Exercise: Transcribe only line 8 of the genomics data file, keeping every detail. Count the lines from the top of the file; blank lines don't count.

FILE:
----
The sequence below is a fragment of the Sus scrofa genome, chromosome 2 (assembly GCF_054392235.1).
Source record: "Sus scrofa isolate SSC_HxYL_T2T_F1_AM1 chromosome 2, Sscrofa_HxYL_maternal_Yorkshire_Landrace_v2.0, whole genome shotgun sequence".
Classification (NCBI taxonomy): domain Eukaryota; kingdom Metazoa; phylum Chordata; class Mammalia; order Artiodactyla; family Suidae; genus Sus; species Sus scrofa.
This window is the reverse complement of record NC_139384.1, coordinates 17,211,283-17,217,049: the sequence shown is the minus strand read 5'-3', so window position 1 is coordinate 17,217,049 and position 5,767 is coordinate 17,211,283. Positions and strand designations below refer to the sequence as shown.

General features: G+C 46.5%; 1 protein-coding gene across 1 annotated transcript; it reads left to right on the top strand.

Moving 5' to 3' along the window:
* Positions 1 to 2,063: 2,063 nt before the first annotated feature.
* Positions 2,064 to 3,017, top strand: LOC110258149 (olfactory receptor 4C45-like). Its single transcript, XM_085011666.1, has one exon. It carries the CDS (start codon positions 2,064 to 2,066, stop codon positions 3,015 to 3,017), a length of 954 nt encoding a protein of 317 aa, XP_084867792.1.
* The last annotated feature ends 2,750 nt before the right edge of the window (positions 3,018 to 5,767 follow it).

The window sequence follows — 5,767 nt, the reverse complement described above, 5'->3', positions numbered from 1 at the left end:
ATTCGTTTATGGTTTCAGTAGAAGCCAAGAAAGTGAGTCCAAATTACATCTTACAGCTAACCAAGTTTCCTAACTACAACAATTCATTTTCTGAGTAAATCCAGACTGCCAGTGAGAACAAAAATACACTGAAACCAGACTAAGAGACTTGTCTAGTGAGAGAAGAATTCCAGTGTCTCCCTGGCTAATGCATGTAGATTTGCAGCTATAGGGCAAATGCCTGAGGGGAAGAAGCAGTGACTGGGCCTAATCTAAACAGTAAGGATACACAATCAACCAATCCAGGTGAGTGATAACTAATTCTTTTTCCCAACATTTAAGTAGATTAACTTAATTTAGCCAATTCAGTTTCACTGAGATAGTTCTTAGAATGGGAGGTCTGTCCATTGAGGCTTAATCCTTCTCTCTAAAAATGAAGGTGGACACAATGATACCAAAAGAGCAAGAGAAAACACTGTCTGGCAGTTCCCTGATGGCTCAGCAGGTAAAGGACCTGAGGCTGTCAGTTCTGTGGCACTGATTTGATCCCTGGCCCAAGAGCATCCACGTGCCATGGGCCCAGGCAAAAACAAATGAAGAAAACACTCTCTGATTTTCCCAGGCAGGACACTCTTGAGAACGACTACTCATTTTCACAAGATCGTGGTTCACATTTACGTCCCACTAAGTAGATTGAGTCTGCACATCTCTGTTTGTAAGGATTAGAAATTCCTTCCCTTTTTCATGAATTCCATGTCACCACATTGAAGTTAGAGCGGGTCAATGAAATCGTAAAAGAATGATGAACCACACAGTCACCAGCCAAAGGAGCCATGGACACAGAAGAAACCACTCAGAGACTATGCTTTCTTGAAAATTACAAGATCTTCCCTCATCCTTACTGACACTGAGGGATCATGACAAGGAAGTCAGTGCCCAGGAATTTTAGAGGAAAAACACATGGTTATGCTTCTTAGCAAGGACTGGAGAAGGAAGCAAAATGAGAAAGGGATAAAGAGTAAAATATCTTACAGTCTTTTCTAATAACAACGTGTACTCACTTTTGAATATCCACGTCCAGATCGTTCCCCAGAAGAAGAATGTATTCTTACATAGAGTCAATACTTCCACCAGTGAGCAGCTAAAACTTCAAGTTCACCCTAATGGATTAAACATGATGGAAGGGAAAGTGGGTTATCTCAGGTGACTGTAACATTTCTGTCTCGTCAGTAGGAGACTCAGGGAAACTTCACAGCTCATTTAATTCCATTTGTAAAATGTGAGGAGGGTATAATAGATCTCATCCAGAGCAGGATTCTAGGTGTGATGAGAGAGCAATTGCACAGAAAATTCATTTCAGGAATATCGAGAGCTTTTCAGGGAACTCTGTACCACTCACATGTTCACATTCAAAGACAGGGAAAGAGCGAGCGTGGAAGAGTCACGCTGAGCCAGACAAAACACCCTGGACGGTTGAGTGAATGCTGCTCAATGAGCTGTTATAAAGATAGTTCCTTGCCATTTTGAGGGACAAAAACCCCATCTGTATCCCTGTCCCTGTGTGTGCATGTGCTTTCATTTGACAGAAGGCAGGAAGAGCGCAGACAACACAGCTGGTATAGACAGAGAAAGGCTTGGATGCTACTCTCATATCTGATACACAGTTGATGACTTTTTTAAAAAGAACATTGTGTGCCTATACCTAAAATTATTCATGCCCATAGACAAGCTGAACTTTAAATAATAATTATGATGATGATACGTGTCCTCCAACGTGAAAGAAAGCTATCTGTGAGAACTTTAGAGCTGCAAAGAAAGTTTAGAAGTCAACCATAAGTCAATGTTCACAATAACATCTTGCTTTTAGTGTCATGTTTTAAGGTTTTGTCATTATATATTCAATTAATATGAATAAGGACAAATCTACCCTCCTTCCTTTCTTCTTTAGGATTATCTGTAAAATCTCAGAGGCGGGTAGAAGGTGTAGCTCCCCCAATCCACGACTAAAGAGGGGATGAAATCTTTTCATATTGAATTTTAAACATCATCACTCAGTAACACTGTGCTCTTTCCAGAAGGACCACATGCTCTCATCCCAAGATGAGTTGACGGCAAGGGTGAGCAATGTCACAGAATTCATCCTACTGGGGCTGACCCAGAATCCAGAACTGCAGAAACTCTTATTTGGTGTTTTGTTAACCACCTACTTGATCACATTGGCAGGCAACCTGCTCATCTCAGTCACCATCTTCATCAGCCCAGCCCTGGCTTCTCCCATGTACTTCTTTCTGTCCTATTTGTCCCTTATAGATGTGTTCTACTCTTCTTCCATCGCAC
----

* Positions 2,064 to 3,017, top strand: LOC110258149 (olfactory receptor 4C45-like). Its single transcript, XM_085011666.1, has one exon. It carries the CDS (start codon positions 2,064 to 2,066, stop codon positions 3,015 to 3,017), a length of 954 nt encoding a protein of 317 aa, XP_084867792.1.